Post by molybdenum » May 25 2018 11:17am

I'm curious if how one operates the motor could have an impact on clutch wear/failure.

When the motor is engaged, the rollers become locked between the inner and outer races, causing these parts to rotate in unison. Let's say that you are pedaling hard near the unloaded speed with the throttle engaged. This could cause the motor to cycle between 0W and 50-100W as pedaling effort and topography change. In theory, this would cause the rollers to engage and disengage the outer race multiple times a minute.

Would this scenario lead to excessive clutch wear?
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Re: Geared Hub Motor - Question on Clutch Mechanism..

Post by teklektik » May 25 2018 1:22pm

molybdenum wrote:
May 25 2018 11:17am
I'm curious if how one operates the motor could have an impact on clutch wear/failure.
Yep. High torque from hammering getaways or from impact hitting potholes/obstructions is what does in the clutches. The high torque jams the roller or sprag into the contact faces of the clutch and deforms them - essentially leaving a divot. The rollers/sprags then tend to skip over these imperfections in subsequent engagement attempts making them fail to engage (much as your tires skip when braking on a corduroy road surface). Alternatively, the roller/sprag will just jam into the wedge-shaped space and be held there by the deformation, effectively seizing the clutch so it cannot release.

If you never get into one of these torque failure situations, the clutches never seem to give problems, but once they start to pick up damage from hard starts, etc they work worse and they're on the slide to failure.

Using a soft start controller or CA3 ramping is good insurance against pounding the clutch if you are running higher power. Once engaged, they will hold a lot of torque, but that initial hit is a killer.
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Re: Geared Hub Motor - Question on Clutch Mechanism..

Post by molybdenum » May 25 2018 9:52pm

teklektik wrote:
May 25 2018 1:22pm
molybdenum wrote:
May 25 2018 11:17am
I'm curious if how one operates the motor could have an impact on clutch wear/failure.
Yep. High torque from hammering getaways or from impact hitting potholes/obstructions is what does in the clutches. The high torque jams the roller or sprag into the contact faces of the clutch and deforms them - essentially leaving a divot. The rollers/sprags then tend to skip over these imperfections in subsequent engagement attempts making them fail to engage (much as your tires skip when braking on a corduroy road surface). Alternatively, the roller/sprag will just jam into the wedge-shaped space and be held there by the deformation, effectively seizing the clutch so it cannot release.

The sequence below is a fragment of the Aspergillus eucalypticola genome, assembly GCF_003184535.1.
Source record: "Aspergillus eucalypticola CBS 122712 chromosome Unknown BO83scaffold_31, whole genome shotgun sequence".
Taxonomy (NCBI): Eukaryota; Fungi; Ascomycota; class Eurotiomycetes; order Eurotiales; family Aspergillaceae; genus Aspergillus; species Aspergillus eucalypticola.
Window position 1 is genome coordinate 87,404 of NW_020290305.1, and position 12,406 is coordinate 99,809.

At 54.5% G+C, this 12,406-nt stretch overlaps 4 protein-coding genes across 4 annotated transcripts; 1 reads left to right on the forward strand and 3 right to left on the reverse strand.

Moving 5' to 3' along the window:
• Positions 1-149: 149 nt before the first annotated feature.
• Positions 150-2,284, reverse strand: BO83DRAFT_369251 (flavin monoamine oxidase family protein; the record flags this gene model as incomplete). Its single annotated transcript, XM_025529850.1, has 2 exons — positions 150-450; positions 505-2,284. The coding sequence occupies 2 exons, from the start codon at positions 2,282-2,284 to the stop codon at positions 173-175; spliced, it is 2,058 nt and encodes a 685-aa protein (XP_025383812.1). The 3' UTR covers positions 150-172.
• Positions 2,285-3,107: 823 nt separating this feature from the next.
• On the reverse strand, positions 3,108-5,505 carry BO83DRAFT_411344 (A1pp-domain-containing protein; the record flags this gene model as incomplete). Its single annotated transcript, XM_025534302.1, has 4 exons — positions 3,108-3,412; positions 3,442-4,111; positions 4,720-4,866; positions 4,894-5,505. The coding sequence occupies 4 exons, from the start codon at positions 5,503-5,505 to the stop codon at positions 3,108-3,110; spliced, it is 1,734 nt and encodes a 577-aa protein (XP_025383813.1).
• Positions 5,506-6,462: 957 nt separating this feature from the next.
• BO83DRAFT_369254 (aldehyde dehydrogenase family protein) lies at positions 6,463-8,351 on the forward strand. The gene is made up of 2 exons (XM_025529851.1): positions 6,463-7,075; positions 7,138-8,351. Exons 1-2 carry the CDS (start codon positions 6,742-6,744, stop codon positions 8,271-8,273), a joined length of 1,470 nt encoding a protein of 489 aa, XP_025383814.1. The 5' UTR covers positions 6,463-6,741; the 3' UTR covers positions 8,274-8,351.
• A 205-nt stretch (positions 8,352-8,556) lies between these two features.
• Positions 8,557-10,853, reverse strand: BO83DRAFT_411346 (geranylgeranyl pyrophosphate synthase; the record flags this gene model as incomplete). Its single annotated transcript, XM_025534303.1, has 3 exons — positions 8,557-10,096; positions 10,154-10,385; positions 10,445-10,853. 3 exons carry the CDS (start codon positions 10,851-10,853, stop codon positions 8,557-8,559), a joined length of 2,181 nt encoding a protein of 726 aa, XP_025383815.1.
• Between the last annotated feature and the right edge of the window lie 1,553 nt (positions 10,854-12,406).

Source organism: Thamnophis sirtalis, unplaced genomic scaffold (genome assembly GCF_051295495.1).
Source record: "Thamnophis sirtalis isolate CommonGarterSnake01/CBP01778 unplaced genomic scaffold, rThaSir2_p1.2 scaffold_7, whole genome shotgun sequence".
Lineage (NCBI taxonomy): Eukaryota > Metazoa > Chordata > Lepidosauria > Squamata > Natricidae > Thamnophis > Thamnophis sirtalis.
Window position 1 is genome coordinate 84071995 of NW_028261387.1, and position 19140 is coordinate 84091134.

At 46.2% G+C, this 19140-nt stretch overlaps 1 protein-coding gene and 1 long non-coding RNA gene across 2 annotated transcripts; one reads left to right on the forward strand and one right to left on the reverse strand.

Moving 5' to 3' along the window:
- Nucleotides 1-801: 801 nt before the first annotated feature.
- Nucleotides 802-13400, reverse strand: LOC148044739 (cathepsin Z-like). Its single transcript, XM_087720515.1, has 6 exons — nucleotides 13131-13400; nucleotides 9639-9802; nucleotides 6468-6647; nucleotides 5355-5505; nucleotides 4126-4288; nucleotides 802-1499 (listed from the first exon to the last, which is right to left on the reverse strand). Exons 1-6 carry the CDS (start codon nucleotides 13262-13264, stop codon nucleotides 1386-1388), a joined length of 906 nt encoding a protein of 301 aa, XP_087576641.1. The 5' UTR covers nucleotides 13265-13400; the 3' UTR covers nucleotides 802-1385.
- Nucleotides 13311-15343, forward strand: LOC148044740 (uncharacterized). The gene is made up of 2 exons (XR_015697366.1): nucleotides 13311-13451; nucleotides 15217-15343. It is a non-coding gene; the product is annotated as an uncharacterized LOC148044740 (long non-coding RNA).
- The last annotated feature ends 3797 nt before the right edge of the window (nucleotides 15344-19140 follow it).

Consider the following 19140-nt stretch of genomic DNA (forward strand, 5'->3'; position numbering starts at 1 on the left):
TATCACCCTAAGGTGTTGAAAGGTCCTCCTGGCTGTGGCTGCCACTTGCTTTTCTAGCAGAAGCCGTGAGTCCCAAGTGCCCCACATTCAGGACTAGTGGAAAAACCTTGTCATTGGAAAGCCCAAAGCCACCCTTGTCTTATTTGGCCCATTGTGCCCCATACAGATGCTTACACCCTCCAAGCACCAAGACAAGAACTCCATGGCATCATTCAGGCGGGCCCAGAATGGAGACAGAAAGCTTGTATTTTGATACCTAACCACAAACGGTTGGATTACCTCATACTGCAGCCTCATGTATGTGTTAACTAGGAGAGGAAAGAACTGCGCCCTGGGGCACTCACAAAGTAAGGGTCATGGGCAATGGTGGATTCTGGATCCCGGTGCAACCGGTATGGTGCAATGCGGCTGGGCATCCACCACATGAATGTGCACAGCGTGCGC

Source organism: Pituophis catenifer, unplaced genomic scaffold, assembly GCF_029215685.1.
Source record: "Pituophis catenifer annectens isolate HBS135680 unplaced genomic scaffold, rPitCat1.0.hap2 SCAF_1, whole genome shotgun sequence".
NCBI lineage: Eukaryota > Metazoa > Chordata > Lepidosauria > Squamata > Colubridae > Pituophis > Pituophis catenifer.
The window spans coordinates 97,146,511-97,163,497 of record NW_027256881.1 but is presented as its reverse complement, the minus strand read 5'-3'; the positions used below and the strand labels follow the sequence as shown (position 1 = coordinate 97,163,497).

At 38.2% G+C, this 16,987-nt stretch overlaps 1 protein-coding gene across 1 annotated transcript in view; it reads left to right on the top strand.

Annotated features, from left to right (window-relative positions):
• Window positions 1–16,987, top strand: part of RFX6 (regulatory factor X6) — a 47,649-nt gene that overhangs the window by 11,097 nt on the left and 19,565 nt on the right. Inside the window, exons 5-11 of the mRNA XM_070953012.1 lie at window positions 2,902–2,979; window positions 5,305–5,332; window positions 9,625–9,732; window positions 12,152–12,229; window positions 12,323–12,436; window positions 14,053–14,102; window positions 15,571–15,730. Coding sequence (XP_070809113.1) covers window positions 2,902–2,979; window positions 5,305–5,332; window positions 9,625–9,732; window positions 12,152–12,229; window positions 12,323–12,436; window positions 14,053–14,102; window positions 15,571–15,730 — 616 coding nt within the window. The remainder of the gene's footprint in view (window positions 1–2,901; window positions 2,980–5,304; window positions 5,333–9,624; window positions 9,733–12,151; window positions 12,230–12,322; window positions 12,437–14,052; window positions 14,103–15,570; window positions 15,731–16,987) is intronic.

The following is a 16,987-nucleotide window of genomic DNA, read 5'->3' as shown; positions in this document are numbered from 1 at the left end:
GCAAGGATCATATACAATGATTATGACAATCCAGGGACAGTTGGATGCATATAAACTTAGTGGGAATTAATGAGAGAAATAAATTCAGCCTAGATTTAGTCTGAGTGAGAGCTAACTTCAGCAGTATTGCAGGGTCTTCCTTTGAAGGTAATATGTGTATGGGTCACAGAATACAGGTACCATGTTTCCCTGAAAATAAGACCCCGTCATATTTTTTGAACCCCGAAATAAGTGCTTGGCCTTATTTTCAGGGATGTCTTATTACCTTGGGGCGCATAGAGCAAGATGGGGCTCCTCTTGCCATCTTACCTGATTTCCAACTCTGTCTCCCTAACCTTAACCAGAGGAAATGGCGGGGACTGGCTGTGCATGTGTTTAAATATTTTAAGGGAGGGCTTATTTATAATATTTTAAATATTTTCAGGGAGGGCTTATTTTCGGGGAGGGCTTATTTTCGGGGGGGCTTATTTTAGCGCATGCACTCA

If you never get into one of these torque failure situations, the clutches never seem to give problems, but once they start to pick up damage from hard starts, etc they work worse and they're on the slide to failure.

Using a soft start controller or CA3 ramping is good insurance against pounding the clutch if you are running higher power. Once engaged, they will hold a lot of torque, but that initial hit is a killer.
Thanks teklektik! The dimpling will be a simple thing to look out for on the next repair ... or post mortem.

Also interesting about the cascading effects of initial damage to the races.
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teklektik   10 GW

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Re: Geared Hub Motor - Question on Clutch Mechanism..

Post by teklektik » May 26 2018 6:14pm

You're unlikely to be able to see anything with the naked eye. If you are running the clutch near it's torque limit, you will just start to notice that the clutch more frequently breaks free on getaways or inclines with that scary GRAKKAKKAK machine gun sound. Turning up the ramping or backing down the controller current or phase current limits is the only remedy - until things eventually get worse.

On the other hand, if you are being civil and not trying to put silly torque through it, the clutch will seem to last forever. These clutches are not really "fragile" as some folks like to claim, it's just that there is a pretty clear line in the sand and they are not very forgiving about crossing it.

Just another episode of "You play, you pay..." :)